Supporting Graceful Shutdown and Saving on Close From a WPF Prism App

When you start building applications the Prism way, your UI logic can be spread out across any number of loosely-coupled, independent modules and their supporting code. This is a good thing in terms of breaking up the functionality of your application into reusable components and being able to distribute the work across multiple developers or teams. However, the decentralizing of the UI logic can lead you to scratch your head frequently when you need to implement some piece of functionality that sort of naturally feels like the main window has to handle it all.

A common requirement that is one of these common head scratchers is what to do when you want to prevent the application from shutting down until all work in progress (unsaved documents, pending downloads, etc.) is complete. This came up (again) with a customer the other day, so I figured it would make a good post (thanks for the idea John :) ).

In a Prism app, the code that performs those actions and manages the state associated with them should be implemented within the modules that are loading into the application, and that code probably belongs in a ViewModel or Controller that is supporting the associated views.

So when the user clicks on the red X to close the application, or invokes some other command from the menu or toolbar that indicates it is time to close the application, you need a clean communication path from the shell down to all chunks of code that may need to vote on whether the application should be allowed to shut down right now.

Picking a Communication Option

Prism offers two loosely-coupled communication mechanisms: Prism events and commands. One approach that might occur to you is to use Prism events and have the shell publish a shutdown event, and have the module code subscribe and handle it. This could work, but part of the pattern of pub-sub events is that the publisher should not know or care if there are any subscribers out there, nor should it care what the subscribers do if they are there.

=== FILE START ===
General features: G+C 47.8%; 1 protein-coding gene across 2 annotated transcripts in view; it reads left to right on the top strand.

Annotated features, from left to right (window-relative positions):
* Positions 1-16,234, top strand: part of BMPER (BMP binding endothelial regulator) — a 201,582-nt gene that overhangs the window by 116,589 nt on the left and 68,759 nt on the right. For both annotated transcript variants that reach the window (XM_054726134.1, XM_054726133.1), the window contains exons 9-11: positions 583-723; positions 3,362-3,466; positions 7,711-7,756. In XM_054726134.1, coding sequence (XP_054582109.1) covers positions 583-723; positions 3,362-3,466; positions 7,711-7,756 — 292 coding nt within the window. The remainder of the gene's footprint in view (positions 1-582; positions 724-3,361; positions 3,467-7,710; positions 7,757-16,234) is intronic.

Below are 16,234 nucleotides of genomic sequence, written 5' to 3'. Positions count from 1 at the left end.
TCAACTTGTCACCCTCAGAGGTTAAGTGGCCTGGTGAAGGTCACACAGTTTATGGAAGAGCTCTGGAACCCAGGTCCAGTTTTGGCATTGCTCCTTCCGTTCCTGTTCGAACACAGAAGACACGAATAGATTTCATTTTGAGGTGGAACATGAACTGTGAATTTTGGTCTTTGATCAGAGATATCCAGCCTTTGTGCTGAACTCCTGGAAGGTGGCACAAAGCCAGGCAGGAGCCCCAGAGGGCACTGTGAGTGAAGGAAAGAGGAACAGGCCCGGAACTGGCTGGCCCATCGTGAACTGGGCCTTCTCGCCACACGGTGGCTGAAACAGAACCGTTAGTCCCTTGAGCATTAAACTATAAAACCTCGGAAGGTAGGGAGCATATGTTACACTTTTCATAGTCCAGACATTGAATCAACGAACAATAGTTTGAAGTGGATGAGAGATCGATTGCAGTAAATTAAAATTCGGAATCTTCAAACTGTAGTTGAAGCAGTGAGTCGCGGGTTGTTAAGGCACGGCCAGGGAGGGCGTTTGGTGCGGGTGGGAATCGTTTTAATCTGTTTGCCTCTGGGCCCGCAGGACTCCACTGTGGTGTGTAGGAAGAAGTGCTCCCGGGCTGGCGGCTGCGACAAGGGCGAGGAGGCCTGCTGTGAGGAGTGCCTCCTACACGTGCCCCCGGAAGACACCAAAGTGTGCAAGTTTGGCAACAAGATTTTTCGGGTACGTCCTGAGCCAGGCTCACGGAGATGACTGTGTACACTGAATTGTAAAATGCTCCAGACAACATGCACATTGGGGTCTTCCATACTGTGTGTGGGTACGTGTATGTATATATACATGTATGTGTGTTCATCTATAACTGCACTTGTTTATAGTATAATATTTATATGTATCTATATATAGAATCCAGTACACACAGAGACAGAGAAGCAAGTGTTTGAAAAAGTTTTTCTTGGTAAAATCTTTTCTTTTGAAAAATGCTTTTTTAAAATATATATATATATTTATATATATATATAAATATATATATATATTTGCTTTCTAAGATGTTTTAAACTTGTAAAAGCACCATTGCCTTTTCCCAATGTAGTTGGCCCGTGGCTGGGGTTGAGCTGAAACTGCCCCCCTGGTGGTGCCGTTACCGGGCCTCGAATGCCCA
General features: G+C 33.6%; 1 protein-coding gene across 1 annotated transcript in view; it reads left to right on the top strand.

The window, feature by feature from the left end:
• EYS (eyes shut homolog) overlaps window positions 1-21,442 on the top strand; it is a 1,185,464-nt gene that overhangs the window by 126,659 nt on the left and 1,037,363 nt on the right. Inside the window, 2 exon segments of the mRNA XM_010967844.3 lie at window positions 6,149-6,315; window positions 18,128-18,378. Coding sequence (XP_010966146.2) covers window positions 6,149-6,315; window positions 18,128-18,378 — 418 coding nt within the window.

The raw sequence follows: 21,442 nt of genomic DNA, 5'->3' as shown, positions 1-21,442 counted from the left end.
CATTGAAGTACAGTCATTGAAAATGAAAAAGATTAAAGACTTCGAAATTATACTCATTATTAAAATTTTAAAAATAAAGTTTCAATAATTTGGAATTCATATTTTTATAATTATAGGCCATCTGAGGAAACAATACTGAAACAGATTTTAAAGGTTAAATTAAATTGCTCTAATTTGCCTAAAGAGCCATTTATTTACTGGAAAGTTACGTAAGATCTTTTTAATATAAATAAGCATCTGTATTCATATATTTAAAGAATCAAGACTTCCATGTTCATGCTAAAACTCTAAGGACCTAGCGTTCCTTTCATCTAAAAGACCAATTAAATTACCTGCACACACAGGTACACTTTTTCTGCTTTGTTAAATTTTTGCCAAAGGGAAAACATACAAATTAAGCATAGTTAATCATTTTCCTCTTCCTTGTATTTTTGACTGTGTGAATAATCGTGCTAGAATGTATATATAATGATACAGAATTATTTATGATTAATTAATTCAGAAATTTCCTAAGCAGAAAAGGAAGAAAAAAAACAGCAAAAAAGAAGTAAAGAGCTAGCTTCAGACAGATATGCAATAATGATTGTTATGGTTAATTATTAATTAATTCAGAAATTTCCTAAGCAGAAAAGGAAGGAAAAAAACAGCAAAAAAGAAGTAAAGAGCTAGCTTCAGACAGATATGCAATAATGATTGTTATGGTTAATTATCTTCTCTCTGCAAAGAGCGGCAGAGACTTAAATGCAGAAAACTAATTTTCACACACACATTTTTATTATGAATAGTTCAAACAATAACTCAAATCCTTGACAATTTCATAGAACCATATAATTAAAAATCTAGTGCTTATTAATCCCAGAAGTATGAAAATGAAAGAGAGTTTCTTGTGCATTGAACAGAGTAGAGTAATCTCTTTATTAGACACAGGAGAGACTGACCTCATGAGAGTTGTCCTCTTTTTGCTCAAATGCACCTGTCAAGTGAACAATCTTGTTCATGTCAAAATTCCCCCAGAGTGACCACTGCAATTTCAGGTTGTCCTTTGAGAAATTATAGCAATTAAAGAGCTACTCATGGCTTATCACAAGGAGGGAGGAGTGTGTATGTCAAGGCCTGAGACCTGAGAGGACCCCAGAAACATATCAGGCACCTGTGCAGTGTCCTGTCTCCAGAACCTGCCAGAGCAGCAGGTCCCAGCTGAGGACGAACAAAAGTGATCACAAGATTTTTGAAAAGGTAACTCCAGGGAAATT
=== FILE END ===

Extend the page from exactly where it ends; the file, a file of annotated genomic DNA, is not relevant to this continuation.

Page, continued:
So if you just wanted to notify the module code that shutdown is happening, you could use a Prism event, but the problem is that you probably need to block the shutdown until they have all done their clean up, and you often need to be able to cancel shutdown if there is unsaved state or incomplete tasks.

One of the key differentiators between events and commands in my mind is that commands represent an action taking place for which there is an expectation that there will be some handling code out there. So for a shutdown communication to the modules, a command is a better way to go. And the way Prism CompositeCommands work, all of the contained command handlers will be invoked before the execution of the command is complete.

In general, a command invoker is not expecting any results back from the handlers. However, to support the cancellation of shutdown, we would need to effectively pass arguments back to the invoker to let it know whether to complete the shutdown. To do this, we can just piggy back on a well-established pattern in WPF and Windows Forms – pass a CancelEventArgs argument as the command parameter, and allow the handlers set the Cancel property of that parameter to true if they don’t want shutdown to happen.

Putting it Together

To demonstrate one way to put this together, I’ve put together a simple Prism application that is like a simple Wordpad of sorts. You can fire it up, open multiple documents in tabs, edit them, and save them independently. You can see the app running below. A few minor bells and whistles include setting the tab header to the document title, and showing “dirty” documents by making their tab header bold/italic. The New command in the toolbar is always enabled, but the Save command is only enabled if the currently active document is dirty. I’ll do a follow on post about this aspect, which uses theIActiveAware facility of Prism.


The logic code for supporting an individual instance of an editor views is fully implemented in the ViewModel class for the view, DocumentEditorViewModel.

There is also a controller class that takes care of creating the instances of the view when the New command is invoked.